- HONG KONG, China (AFP) --
Bird flu may have become more virulent, increasing the risk to humans,
Hong Kong's health chief warned on Friday following the latest infection
in a neighbouring Chinese city.
- China on Thursday confirmed its 19th human case of bird
flu, a 31-year-old man from the southern economic boom town of Shenzhen,
bordering Hong Kong, who is critically ill in hospital.
- Health Secretary York Chow said he was particularly worried
about the latest H5N1 infection as it had occurred in a city-dweller with
no history of close or prolonged contact with poultry.
- The fact that the infection occurred in the summer, rather
than the winter like most other outbreaks, was a further cause for concern,
- "We have a suspicion, but we have not confirmed
it yet, that the virus might have become more virulent and more widespread
than we have expected. If that is the case, the risk for humans to be infected
in future is higher," he warned.
- Humans are believed to contract the virus mainly from
direct contact with infected animals. Scientists fear a global pandemic
if the virus mutates and becomes easily transmissible between humans.
- Chow said the authorities would continue to monitor the
situation for similar cases, warning there might be more outbreaks among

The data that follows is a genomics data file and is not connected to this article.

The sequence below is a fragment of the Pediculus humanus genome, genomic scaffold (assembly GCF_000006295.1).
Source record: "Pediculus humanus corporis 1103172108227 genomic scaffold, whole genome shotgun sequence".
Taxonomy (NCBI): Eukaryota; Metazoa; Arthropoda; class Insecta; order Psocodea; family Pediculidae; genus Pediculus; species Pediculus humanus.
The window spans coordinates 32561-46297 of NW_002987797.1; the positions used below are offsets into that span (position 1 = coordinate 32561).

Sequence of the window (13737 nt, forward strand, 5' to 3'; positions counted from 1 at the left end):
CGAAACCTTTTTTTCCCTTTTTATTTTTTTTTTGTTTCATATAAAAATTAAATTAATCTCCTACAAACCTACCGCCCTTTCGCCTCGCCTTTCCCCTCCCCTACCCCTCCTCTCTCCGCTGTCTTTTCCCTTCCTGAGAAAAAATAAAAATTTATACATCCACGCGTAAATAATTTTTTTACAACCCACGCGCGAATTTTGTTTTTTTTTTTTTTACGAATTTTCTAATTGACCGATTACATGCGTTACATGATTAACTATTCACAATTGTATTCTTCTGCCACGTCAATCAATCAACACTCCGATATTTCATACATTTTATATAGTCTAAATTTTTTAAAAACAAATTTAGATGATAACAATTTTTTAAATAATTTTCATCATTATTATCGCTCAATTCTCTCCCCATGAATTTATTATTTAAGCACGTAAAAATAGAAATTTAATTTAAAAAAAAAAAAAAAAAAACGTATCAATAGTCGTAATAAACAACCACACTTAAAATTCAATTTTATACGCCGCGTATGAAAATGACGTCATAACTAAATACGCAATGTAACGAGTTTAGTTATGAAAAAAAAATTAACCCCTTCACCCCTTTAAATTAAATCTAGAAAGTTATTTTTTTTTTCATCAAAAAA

poultry and human infections in the coming winter.
- The patient, a truck driver who remained critical in
hospital, came down with fever and pneumonia-like symptoms on June 3. Test
results released on Thursday confirmed the potentially deadly H5N1 strain
of bird flu.
- Investigation found he visited a local market, where
live poultry was sold, several times before he became ill. None of the
people who were in close contact with him had shown any symptoms, the authorities
- He was the 19th human to have contracted the strain in
China. Twelve of those cases have been fatal.
- Hong Kong has been particularly concerned about the case
in Shenzhen as thousands of people cross the border daily from Shenzhen
and Guangdong province.
- The Hong Kong government said it was maintaining temperature
screening at immigration for all arrivals, with customs stepping up surveillance
to combat smuggling of poultry into the territory.
- Hong Kong was the scene of the world's first reported
major bird-flu outbreak among humans in 1997, when six people died and
more than two million poultry were culled.
- But the southern Chinese territory has remained free
of bird flu since early 2003 with stringent border control and reduction
of the number of poultry imports from China.
- More than 120 people worldwide have died from bird flu
since it re-emerged as a threat in 2003, with most of the victims in Asia.
- Patricia A. Doyle DVM, PhD
- Bus Admin, Tropical Agricultural Economics
- Univ of West Indies
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